Not just water – tight, it requires some little forces to push the caps in or pull them out from the rims. I think the “hatch solution” will work fine, yet for how long in real – world conditions is a question to be be answered later on! Then go in various accessories: the bilge pump with its water hose, this type of elastic PVC tube is quite special, it’s reinforced by steel wire inside the PVC wall, so that the tube won’t collapse at corners. The light bulbs and compass, wires connected, lead – soldered, run inside plastic tubes filled with silicone to make the electric connections waterproof! The battery box is rebuilt, all components are now “loosely – coupled”, they’re connected by various 12V DC connectors.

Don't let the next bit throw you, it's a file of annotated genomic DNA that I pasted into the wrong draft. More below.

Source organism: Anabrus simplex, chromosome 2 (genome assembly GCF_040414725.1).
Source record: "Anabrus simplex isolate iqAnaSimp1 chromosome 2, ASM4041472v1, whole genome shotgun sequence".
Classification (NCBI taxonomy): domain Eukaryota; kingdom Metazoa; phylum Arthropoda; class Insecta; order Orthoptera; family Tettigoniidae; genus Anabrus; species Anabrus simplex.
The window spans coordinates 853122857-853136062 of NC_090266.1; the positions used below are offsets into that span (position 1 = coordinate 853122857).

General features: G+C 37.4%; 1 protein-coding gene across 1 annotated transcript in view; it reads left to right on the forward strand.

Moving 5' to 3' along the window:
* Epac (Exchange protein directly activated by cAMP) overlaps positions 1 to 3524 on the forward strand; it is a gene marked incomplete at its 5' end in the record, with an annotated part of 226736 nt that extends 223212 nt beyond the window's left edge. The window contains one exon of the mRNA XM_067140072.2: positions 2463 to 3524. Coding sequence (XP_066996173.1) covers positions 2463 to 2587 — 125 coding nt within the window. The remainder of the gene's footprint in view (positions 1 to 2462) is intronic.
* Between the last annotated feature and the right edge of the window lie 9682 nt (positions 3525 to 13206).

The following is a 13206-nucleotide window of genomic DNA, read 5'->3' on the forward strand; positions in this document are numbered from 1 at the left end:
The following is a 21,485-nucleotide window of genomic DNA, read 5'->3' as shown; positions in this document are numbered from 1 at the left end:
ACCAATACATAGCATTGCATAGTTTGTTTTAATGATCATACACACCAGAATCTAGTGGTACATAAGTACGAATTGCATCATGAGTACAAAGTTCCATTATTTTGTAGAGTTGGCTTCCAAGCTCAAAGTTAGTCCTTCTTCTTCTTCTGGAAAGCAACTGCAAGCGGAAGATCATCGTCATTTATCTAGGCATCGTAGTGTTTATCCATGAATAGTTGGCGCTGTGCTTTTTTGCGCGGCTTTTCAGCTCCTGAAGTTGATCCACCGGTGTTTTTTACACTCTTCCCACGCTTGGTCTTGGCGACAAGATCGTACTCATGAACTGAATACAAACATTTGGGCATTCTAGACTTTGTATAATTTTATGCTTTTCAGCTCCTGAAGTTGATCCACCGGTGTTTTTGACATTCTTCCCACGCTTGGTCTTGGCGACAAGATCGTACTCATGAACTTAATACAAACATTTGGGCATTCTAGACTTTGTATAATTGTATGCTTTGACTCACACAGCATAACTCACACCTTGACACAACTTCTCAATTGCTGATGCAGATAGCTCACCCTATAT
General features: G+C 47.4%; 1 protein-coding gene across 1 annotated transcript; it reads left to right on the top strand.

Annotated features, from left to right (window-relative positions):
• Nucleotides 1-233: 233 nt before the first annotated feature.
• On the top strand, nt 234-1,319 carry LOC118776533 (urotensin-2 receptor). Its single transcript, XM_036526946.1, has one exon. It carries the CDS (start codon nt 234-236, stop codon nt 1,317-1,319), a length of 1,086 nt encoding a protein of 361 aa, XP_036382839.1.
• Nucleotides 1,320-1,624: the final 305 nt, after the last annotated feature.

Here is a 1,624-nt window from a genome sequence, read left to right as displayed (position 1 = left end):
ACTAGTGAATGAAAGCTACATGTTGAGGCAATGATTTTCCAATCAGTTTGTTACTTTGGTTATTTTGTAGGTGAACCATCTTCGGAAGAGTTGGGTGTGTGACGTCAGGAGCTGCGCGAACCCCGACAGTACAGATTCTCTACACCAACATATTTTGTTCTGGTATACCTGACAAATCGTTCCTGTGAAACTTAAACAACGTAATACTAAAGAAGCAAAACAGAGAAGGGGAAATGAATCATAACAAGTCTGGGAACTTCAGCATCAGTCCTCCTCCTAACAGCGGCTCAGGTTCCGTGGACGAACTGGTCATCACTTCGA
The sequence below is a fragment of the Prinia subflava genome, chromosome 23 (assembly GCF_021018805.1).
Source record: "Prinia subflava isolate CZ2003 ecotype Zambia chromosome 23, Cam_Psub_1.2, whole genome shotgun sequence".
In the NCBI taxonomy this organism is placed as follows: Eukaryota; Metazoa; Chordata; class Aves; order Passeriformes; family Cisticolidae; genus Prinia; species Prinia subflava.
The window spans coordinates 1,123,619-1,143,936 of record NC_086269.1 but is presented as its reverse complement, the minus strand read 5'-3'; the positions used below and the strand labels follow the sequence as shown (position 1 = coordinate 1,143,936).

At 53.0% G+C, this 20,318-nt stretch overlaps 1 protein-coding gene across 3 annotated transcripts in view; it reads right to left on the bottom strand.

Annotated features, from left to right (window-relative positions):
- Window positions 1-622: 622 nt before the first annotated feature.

So that they could easily be disassembled for repair / upgrade later. The last major component is the rudder, it’s transom – mounted by ropes, like that of a Wharram cat: 6mm holes are drilled into the rudder box and rudder post, filled with putty, then 3mm holes are drilled again through that putty, to make the wood protected from water. The boat eyes decals, boat name, contact info, the bungee cords, and a mesh bag (a laundry bag purchased at local store) is fixed inside the cockpit, just under the deck, place to store various small items when paddling. The Lunar calendar has moved from Dahan (Đại hàn – 大寒) to Lichun (Lập xuân – 立春) a few days ago, can’t wait to launch and try the boat!